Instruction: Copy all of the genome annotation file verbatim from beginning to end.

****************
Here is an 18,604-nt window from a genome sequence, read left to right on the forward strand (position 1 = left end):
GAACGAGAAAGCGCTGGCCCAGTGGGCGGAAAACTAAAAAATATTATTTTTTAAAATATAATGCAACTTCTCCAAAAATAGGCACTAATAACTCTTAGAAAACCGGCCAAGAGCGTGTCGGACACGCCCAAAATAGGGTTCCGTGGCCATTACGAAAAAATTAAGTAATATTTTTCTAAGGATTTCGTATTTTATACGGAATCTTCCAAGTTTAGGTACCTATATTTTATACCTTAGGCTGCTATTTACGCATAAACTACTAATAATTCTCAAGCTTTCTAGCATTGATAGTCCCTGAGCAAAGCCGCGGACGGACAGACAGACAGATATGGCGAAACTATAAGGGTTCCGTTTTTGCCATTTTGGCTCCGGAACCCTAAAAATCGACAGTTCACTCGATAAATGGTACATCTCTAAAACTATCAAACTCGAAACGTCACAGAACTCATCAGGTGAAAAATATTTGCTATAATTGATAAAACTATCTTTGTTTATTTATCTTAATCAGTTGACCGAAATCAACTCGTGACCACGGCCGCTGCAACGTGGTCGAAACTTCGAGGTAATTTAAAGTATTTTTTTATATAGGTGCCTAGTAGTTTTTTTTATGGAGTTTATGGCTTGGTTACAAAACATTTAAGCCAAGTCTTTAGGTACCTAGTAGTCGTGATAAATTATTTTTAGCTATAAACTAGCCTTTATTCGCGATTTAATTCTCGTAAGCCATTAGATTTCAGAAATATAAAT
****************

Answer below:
Here is an 18,604-nt window from a genome sequence, read left to right on the forward strand (position 1 = left end):
GAACGAGAAAGCGCTGGCCCAGTGGGCGGAAAACTAAAAAATATTATTTTTTAAAATATAATGCAACTTCTCCAAAAATAGGCACTAATAACTCTTAGAAAACCGGCCAAGAGCGTGTCGGACACGCCCAAAATAGGGTTCCGTGGCCATTACGAAAAAATTAAGTAATATTTTTCTAAGGATTTCGTATTTTATACGGAATCTTCCAAGTTTAGGTACCTATATTTTATACCTTAGGCTGCTATTTACGCATAAACTACTAATAATTCTCAAGCTTTCTAGCATTGATAGTCCCTGAGCAAAGCCGCGGACGGACAGACAGACAGATATGGCGAAACTATAAGGGTTCCGTTTTTGCCATTTTGGCTCCGGAACCCTAAAAATCGACAGTTCACTCGATAAATGGTACATCTCTAAAACTATCAAACTCGAAACGTCACAGAACTCATCAGGTGAAAAATATTTGCTATAATTGATAAAACTATCTTTGTTTATTTATCTTAATCAGTTGACCGAAATCAACTCGTGACCACGGCCGCTGCAACGTGGTCGAAACTTCGAGGTAATTTAAAGTATTTTTTTATATAGGTGCCTAGTAGTTTTTTTTATGGAGTTTATGGCTTGGTTACAAAACATTTAAGCCAAGTCTTTAGGTACCTAGTAGTCGTGATAAATTATTTTTAGCTATAAACTAGCCTTTATTCGCGATTTAATTCTCGTAAGCCATTAGATTTCAGAAATATAAAT